4. End the hideously expensive war on drugs. At the state and federal level we are spending over $1,700 per second in drug war costs. There’s over $15 billion a year to be saved here. Studies have shown that treatment is a more effective means of reducing drug usage than criminalization and incarceration. Bonus: We reduce crime and make our streets safer.
5. Repeal Davis-Bacon. Allow governments to pay prevailing private sector wages, not inflated union wages, on public works projects. The tax money set aside for these projects would go a lot further, more people would be hired, and the more work could be done.
6. Repeal ObamaCare and the Chris-Dodd consumer finance reform act. Both of these hideous pieces of legislation have been shown to be jobs killers. There is no right to health care, and caveat emptor should still mean something.
7. Immediately halt all regulatory rule-making processes at the federal level. We have enough regulations now to get the job done. More than enough. Businessmen aren’t hiring or expanding because they don’t know what the rules are going to be. Would you obligate yourself for a mortgage if the lender told you they would just fill in the terms later? Yeah … some of you probably would; especially Obama voters.
8. Eliminate capital gains taxes. Too many of us are sitting on investments that have pretty much maxed out, but we won’t cash out because we don’t want to pay the tax. Eliminating these taxes would allow a free flow of investment capital that would enable countless new business startups … and that means new jobs.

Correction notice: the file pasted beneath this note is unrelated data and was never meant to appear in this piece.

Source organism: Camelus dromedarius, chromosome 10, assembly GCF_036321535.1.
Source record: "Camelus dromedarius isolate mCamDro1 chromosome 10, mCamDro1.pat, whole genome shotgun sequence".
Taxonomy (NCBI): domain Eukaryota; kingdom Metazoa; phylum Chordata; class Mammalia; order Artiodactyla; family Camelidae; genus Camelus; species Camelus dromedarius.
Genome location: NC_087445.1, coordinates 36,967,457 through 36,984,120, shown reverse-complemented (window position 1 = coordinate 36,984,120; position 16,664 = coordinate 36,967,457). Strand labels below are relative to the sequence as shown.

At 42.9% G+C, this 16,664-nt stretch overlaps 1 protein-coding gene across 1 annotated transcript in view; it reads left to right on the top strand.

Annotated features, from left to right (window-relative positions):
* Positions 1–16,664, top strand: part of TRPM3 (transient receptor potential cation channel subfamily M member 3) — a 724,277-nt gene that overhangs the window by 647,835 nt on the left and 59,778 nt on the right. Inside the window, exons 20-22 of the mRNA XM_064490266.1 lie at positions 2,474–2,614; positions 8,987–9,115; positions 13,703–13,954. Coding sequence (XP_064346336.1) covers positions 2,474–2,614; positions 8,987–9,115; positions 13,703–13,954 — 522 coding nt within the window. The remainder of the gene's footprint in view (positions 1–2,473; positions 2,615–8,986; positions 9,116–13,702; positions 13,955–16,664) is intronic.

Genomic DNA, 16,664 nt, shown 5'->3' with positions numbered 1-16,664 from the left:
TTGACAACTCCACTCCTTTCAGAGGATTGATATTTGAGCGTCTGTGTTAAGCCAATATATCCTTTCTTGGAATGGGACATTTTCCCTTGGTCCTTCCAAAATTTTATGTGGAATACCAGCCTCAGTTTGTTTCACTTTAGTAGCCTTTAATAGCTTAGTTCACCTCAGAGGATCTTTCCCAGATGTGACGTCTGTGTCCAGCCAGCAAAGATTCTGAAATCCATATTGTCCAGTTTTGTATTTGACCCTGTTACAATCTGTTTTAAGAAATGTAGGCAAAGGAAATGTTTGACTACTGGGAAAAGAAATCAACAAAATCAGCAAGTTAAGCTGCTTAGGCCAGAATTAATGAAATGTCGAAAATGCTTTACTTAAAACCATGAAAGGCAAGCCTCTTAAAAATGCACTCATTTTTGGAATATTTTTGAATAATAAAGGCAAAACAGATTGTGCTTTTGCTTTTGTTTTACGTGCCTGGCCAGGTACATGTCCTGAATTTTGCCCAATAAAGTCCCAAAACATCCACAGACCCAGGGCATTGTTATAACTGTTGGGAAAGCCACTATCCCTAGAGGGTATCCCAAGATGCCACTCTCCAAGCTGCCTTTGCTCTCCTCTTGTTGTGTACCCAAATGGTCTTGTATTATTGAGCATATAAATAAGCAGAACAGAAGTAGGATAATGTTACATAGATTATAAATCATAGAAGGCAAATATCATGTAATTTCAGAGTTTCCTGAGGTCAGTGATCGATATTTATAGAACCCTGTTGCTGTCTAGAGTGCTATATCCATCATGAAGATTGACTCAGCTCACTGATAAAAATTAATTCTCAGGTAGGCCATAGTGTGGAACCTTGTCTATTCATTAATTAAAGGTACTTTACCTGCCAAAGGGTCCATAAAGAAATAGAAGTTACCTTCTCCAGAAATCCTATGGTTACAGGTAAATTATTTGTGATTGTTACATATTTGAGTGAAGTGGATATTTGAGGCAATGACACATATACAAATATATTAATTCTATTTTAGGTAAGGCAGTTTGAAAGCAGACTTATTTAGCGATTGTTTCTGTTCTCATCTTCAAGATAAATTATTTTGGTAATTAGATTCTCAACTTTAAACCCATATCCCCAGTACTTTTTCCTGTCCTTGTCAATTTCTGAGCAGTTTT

9. Make every state a right-to-work state. Completely outlaw compulsory unionism. Nobody should ever have to join a union in order to work. 10. Repeal Sarbanes-Oxley. It’s another jobs killer and inhibits corporate growth and profitability. Google it.
11. Institute loser pays at the federal level and urge states to do the same. This means that if you file a lawsuit against someone and you win, good for you. If you lose, you pay the other side’s legal fees. I used to be a member of the American Trial Lawyer’s Association, (now called The American Association for Justice --- bwahahahahah), and I can tell you that many trial lawyers look at filing a lawsuit as comparable to buying a lottery ticket. Not much to lose, but a lot to gain. Put some risk into this equation.
12. Eliminate most business and professional licensing requirements. Why should you need the state’s permission to braid hair or to match pillows with drapes? And while we’re at it find that loon in Florida who said that ending the licensing of interior designers would cost 80,000 lives a year and put her in a glass cube in the Museum of Idiocy. If there isn’t such a museum, start one. It will have to be a huge facility.
13. Send a balanced budget amendment to the states. Most states have to operate under just such a restriction, and they’ll be more than happy to see to it that the federal government does as well.
14. Last – but certainly not least – set a date certain for the expiration of our current tax code. That will force congress to come up with a better plan. I happen to have some ideas along those lines as well.
More ideas? Of course I have more ideas. But they won’t give me any more room here. Stay tuned.
To read another article by Neal Boortz, click here.
Posted by Brett at 12:22 PM